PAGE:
What Was ‘The Easter Rising’?

The Easter Rising was a prominent moment in Irelandâ??s history. It was when Irish rebels fought to end British rule in Ireland, while Britain was preoccupied with the First World War.

The Irish had their reasons to secede from Britainâ??s rule. The people felt that the British government did not listen to or care about the problems of Ireland. The Irish started to experience a falling out with Britain during the Great Famine which began in 1845. Between 1846 and 1850, Irelandâ??s population dropped by 25%. One million died from effects of the famine, and one million emigrated elsewhere. Much of the population that was left believed the British government had done virtually nothing to help the Irish. The people of Ireland started to believe that the only people who could help the Irish were themselves. This new ideology led to Irish Nationalism which pushed for bills such as Home Rule.

Home Rule was the demand for Ireland to be self-governed. Although Home Rule started in Ireland in 1870, it wasnâ??t passed in Britain until four years after the Easter Rising. In 1886 and 1893 two Home Rule bills were rejected by British government. The British felt that this was the beginning of losing their power over Ireland, which was not something they wanted. The third attempt of passing Home Rule was made in 1914. Britain was worrying about WWI during this time, so Home Rule began to get buried in British government with no hopes of ever being passed.

Patrick Pearse

Patrick Pearse was an Irish teacher and nationalist who realized the best time to strike was while Britain was focusing on the war in Europe. His mother, Margaret, came from a family affected by the famine. Pearse organized a small group called the Irish Volunteers before the start of World War I. This group was the public face of the Irish Republican Brotherhood which had been outlawed. The IRB had been secretly organized in 1858, with one goal in mind, Irish independence. The brotherhood is believed to never have had more than 2,000 members.  While the Irish Volunteers on the other hand was made up of over 250,000 volunteers.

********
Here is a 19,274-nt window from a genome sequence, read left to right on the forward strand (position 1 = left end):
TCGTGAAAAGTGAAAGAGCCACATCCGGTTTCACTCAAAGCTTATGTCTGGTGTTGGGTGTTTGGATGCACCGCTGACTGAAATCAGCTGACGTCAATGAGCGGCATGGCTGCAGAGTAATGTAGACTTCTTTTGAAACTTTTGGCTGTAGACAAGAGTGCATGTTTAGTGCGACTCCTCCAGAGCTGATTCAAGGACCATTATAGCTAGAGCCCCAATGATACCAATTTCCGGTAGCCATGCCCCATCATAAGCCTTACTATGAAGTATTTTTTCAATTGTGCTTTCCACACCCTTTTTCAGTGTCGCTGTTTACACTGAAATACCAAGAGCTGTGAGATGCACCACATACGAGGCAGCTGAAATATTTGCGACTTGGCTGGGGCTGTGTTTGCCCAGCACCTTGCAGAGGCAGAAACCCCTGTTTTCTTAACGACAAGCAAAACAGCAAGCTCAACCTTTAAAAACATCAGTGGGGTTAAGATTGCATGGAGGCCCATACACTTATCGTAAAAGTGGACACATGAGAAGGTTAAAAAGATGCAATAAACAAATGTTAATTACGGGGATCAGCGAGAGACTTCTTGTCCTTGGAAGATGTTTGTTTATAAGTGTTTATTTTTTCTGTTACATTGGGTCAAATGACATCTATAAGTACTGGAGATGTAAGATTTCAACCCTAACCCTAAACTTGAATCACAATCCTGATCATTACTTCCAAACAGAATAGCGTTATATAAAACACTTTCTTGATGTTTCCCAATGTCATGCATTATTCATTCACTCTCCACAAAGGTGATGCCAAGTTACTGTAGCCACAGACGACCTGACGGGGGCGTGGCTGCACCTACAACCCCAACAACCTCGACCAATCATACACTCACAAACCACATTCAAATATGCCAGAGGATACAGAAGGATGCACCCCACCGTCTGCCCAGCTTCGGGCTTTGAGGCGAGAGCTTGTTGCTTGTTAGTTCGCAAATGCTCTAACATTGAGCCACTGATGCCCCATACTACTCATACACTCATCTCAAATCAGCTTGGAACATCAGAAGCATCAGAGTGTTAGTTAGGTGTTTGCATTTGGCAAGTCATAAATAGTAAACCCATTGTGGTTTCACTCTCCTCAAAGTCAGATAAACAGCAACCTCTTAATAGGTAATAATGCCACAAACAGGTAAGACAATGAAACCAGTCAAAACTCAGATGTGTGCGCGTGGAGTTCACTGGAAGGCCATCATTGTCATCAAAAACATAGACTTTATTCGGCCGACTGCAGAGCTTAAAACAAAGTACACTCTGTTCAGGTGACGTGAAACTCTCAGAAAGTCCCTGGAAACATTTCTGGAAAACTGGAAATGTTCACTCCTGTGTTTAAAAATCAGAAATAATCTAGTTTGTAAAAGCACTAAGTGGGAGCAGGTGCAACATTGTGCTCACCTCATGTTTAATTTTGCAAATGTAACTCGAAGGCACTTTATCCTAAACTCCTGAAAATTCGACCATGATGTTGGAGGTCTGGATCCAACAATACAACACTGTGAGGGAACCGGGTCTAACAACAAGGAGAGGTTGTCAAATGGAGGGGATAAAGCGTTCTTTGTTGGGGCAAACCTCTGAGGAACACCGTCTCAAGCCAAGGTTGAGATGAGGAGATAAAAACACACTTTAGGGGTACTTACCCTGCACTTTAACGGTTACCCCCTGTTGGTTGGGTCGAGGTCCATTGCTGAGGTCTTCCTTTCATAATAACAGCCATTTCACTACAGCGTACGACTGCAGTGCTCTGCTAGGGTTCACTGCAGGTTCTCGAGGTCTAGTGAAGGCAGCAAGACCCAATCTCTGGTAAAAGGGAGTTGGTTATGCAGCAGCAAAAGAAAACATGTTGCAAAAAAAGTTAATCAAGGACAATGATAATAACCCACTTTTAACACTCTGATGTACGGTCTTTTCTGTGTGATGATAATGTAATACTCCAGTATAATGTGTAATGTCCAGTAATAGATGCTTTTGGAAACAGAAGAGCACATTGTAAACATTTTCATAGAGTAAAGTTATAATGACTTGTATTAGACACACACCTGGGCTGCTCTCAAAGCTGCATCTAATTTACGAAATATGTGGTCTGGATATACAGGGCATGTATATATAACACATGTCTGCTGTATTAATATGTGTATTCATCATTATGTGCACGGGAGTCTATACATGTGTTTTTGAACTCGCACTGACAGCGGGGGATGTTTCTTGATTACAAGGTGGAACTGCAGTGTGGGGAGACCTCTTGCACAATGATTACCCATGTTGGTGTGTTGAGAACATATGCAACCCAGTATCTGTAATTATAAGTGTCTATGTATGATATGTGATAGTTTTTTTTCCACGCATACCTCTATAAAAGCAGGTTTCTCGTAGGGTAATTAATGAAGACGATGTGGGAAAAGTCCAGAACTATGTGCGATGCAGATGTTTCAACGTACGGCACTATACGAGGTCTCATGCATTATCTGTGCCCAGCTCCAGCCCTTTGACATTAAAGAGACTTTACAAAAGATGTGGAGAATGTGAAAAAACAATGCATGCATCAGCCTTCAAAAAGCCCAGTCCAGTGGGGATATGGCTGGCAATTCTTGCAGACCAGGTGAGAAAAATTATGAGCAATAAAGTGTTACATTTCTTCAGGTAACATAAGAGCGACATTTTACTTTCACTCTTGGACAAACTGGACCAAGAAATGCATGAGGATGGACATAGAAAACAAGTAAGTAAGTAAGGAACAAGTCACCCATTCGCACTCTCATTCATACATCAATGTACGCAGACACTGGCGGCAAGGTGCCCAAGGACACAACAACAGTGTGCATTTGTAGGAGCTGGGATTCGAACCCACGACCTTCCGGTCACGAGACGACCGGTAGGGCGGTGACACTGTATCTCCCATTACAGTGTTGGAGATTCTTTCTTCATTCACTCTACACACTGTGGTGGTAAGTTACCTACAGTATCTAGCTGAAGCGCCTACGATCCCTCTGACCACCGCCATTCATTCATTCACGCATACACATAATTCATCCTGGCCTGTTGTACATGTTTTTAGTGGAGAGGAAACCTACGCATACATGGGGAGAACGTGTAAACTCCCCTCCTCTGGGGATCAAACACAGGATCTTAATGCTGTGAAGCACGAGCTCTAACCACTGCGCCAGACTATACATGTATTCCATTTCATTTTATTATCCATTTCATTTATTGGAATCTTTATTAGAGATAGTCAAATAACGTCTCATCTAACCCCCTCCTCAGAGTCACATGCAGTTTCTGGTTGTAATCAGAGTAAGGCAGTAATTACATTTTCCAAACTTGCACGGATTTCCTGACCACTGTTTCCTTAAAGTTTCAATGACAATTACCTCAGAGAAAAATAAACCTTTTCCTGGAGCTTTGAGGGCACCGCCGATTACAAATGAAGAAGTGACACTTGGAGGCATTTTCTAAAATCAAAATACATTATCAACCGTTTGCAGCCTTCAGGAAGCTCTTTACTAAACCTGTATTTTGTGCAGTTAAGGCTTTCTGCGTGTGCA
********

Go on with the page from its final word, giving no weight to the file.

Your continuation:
Patrick Pearse Easter Rising

Photo from Wikipedia

A Doomed Mission

When WWI broke out the IRB starting planning for a rebellion. The funding of money from Irish Americans went into weapons and other resources . On the morning of Easter, Monday April 24th 1916, Pearse and James Connolly started a rebellion with a small group of 1,200 volunteers. Pearse knew that his group was underpowered and would not be able to win against the British once they sent reinforcements. The rebellions only goal was to spread a message to the people of Ireland and to encourage independence.

“When we are all wiped out, people will blame us for everything, condemn usâ?¦..(but) in a few years they will see the meaning of what we tried to do.” -Pearse